The Pros and Cons of the Kochen-Dieks and the Atomic Modal Interpretation

  • Pieter E. Vermaas
Part of the The Western Ontario Series in Philosophy of Science book series (WONS, volume 60)

Abstract

In this paper I discuss two versions of the modal interpretation of quantum mechanics: the modal interpretation as formulated by Kochen and Dieks, and the atomic modal interpretation proposed by Bacciagaluppi and Dickson. I examine whether these interpretations yield a conceptually coherent description of reality and whether they solve the measurement problem.

Modal interpretations ascribe actually possessed properties to quantum systems. I argue that the Kochen-Dieks interpretation cannot simultaneously ascribe properties to many systems, that it does not provide dynamics for the ascribed properties and that it yields an odd though tenable relation between the properties of systems and subsystems. The atomic modal interpretation violates in its turn the assumption that measurements which yield with probability 1 a positive outcome, reveal initially possessed properties.

The Kochen-Dieks and the atomic modal interpretation do not always solve the measurement problem because they do not always ascribe the required readings to the measurement device after a measurement. I define for both interpretations classes of measurements for which they do solve the measurement problem. These classes comprise error-prone measurements and measurements perturbed by environmental influences.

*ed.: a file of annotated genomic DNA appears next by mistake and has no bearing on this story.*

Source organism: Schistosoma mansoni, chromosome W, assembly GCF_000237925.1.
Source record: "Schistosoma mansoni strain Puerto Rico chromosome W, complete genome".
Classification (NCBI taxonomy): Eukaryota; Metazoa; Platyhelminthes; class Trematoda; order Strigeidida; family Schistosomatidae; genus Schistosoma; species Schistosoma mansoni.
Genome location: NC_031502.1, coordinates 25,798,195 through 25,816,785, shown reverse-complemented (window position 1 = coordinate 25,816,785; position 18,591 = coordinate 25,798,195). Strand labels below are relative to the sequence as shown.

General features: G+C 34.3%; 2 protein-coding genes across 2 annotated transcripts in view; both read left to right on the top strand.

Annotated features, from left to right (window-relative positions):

Preview

Unable to display preview. Download preview PDF.

Unable to display preview. Download preview PDF.

References

  1. Albert, D. Z and B. Loewer (1990), “Wanted Dead or Alive: Two Attemps to Solve Schrödinger’s Paradox”, in Fine, Forbes and Wessels (1990), pp. 277–285.Google Scholar
  2. Albert, D. Z and B. Loewer (1993), “Non-Ideal Measurements”, Foundations of Physics Letters 6, 297–305.CrossRefGoogle Scholar
  3. Arntzenius, F. (1990), “Kochen’s Interpretation of Quantum Mechanics”, in Fine, Forbes and Wessels (1990), pp. 241–249.Google Scholar
  4. Bacciagaluppi, G. (1995), “A Kochen-Specker Theorem in the Modal Interpretation of Quantum Mechanics”, International Journal of Theoretical Physics 34, 1205–1216.CrossRefGoogle Scholar
  5. Bacciagaluppi, G. (1996), “Delocalised Properties in the Modal Interpretation of a Continuous Model of Decoherence”, University of Cambridge Preprint.Google Scholar
  6. Bacciagaluppi, G. and W. M. Dickson (1996), “Modal Interpretations with Dynamics”, in preparation.Google Scholar
  7. Bacciagaluppi, G., M. J. Donald, and P. E. Vermaas (1995), “Continuity and Discontinuity of Definite Properties in the Modal Interpretation”, Helvetica Physica Acta 68, 679–704.Google Scholar
  8. Bacciagaluppi, G. and M. Hemmo (1996), “Modal Interpretations, Decoherence and Measurements”, Studies in History and Philosophy of Modem Physics 27, 239–277.CrossRefGoogle Scholar
  9. Bacciagaluppi, G. and P. E. Vermaas (1998), “Virtual Reality: Consequences of No-Go Theorems for the Modal Interpretation of Quantum Mechanics”, in M. Dalla Chiara, R. Giuntini, and F. Laudisa (eds.), Philosophy of Science in Florence, 1995 (Kluwer, Dordrecht), forthcoming.Google Scholar
  10. Bub, J. (1992), “Quantum Mechanics without the Projection Postulates”, Foundations of Physics 22, 737–754.CrossRefGoogle Scholar
  11. Clifton, R. K. (1995), “Independent Motivation of the Kochen-Dieks Modal Interpretation of Quantum Mechanics”, British Journal for the Philosophy of Science 46, 33–57.CrossRefGoogle Scholar